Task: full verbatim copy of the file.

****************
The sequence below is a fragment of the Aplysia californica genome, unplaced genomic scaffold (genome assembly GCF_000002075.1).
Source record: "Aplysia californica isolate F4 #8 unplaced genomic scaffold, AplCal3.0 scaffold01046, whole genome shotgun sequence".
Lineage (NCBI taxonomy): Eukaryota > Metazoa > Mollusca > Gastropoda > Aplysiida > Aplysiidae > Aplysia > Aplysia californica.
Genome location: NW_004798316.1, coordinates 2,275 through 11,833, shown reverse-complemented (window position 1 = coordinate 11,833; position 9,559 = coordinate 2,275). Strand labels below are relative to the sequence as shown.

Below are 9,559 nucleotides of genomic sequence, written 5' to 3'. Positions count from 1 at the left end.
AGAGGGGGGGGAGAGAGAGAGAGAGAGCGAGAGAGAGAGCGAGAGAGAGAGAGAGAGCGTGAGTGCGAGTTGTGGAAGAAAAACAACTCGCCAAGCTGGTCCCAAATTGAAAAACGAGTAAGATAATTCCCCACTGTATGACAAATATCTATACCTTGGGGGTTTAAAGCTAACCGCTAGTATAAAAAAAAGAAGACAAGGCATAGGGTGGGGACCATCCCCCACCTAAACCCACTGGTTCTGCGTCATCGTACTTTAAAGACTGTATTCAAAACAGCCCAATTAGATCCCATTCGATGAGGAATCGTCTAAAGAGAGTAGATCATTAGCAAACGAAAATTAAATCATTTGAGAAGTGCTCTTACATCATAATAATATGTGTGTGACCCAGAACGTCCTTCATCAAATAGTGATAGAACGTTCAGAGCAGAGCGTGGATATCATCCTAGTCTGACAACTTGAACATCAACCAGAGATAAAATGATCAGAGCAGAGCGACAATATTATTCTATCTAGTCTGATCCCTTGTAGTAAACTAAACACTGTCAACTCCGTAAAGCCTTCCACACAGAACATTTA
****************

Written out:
The sequence below is a fragment of the Aplysia californica genome, unplaced genomic scaffold (genome assembly GCF_000002075.1).
Source record: "Aplysia californica isolate F4 #8 unplaced genomic scaffold, AplCal3.0 scaffold01046, whole genome shotgun sequence".
Lineage (NCBI taxonomy): Eukaryota > Metazoa > Mollusca > Gastropoda > Aplysiida > Aplysiidae > Aplysia > Aplysia californica.
Genome location: NW_004798316.1, coordinates 2,275 through 11,833, shown reverse-complemented (window position 1 = coordinate 11,833; position 9,559 = coordinate 2,275). Strand labels below are relative to the sequence as shown.

Below are 9,559 nucleotides of genomic sequence, written 5' to 3'. Positions count from 1 at the left end.
AGAGGGGGGGGAGAGAGAGAGAGAGAGCGAGAGAGAGAGCGAGAGAGAGAGAGAGAGCGTGAGTGCGAGTTGTGGAAGAAAAACAACTCGCCAAGCTGGTCCCAAATTGAAAAACGAGTAAGATAATTCCCCACTGTATGACAAATATCTATACCTTGGGGGTTTAAAGCTAACCGCTAGTATAAAAAAAAGAAGACAAGGCATAGGGTGGGGACCATCCCCCACCTAAACCCACTGGTTCTGCGTCATCGTACTTTAAAGACTGTATTCAAAACAGCCCAATTAGATCCCATTCGATGAGGAATCGTCTAAAGAGAGTAGATCATTAGCAAACGAAAATTAAATCATTTGAGAAGTGCTCTTACATCATAATAATATGTGTGTGACCCAGAACGTCCTTCATCAAATAGTGATAGAACGTTCAGAGCAGAGCGTGGATATCATCCTAGTCTGACAACTTGAACATCAACCAGAGATAAAATGATCAGAGCAGAGCGACAATATTATTCTATCTAGTCTGATCCCTTGTAGTAAACTAAACACTGTCAACTCCGTAAAGCCTTCCACACAGAACATTTA